• in a large cooking pot, cover prepared green beans with 6 cups of water or veggie broth (make your own vegetable broth HERE)
  • add smoked paprika and sea salt
  • bring to a boil and then reduce heat, cover and simmer for up to an hour, checking beans for tenderness after 45 minutes
  • add prepared new potatoes, stir to combine with green beans
  • bring mixture of veggies back to a boil, reduce heat, cover and simmer for 45 minutes or until potatoes are tender
  • makes 4 – 6 servings…store leftovers in refrigerator
Green Beans and New Potatoes plated
Ready to eat…green beans and new potatoes

Enjoying Green Beans and New Potatoes

I tell you sincerely that this recipe is so delicious! I love the combination of these two vegetables. And the flavor added by the smoked paprika was perfect. In fact, the broth is so good you’ll want to drink it if you have any left.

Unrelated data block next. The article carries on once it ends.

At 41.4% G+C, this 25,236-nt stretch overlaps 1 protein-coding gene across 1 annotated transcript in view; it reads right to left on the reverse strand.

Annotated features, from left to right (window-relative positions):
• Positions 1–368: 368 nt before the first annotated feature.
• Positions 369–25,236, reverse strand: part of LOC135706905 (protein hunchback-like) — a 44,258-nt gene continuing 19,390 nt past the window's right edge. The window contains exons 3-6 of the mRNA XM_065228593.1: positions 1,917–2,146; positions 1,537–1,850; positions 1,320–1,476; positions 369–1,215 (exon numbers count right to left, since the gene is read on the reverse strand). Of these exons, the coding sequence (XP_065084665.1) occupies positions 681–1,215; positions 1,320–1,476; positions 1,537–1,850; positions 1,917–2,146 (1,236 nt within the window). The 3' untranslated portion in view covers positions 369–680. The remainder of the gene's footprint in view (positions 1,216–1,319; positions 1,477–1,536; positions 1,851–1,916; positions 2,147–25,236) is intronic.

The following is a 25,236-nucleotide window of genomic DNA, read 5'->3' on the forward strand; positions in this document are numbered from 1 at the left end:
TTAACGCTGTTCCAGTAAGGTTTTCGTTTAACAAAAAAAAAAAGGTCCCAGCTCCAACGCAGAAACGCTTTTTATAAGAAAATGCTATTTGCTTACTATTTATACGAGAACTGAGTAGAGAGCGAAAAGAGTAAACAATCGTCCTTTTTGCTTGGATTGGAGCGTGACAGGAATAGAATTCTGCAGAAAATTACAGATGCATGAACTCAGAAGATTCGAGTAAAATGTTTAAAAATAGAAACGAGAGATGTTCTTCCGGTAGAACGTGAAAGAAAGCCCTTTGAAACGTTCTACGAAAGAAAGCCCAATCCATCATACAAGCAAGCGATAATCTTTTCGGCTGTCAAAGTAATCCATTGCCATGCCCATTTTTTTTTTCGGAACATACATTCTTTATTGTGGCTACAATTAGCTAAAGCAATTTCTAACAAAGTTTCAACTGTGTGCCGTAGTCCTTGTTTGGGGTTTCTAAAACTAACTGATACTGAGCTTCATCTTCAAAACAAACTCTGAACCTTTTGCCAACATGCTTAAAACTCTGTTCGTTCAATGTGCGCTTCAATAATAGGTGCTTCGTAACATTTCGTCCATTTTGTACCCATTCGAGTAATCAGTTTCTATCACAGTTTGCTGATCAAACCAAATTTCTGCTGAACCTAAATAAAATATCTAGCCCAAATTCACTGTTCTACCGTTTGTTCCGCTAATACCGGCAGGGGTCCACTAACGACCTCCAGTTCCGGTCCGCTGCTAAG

I didn’t miss the bacon or ham at all. With a sliced garden fresh tomato, this is the perfect summer meal. No oven use to heat up the house, one cooking pot and easy clean up. I kept the leftovers in the covered cooking pot and popped it into the refrigerator.

If you don’t have a farmers market near you, or a garden to grow your own veggies, look for fresh green beans and new potatoes in the produce section of your favorite grocery store.

Do you like fresh green beans and new potatoes combined together? If you make this simple recipe, let me know what you think!

Ready to eat
Ready to eat!


Cooking helps from Amazon:


Journey With Healthy Me is a participant in the Amazon Services LLC Associates Program. This affiliate program provides a means for sites to earn advertising fees by advertising and linking to Amazon.com, all at no extra cost to you.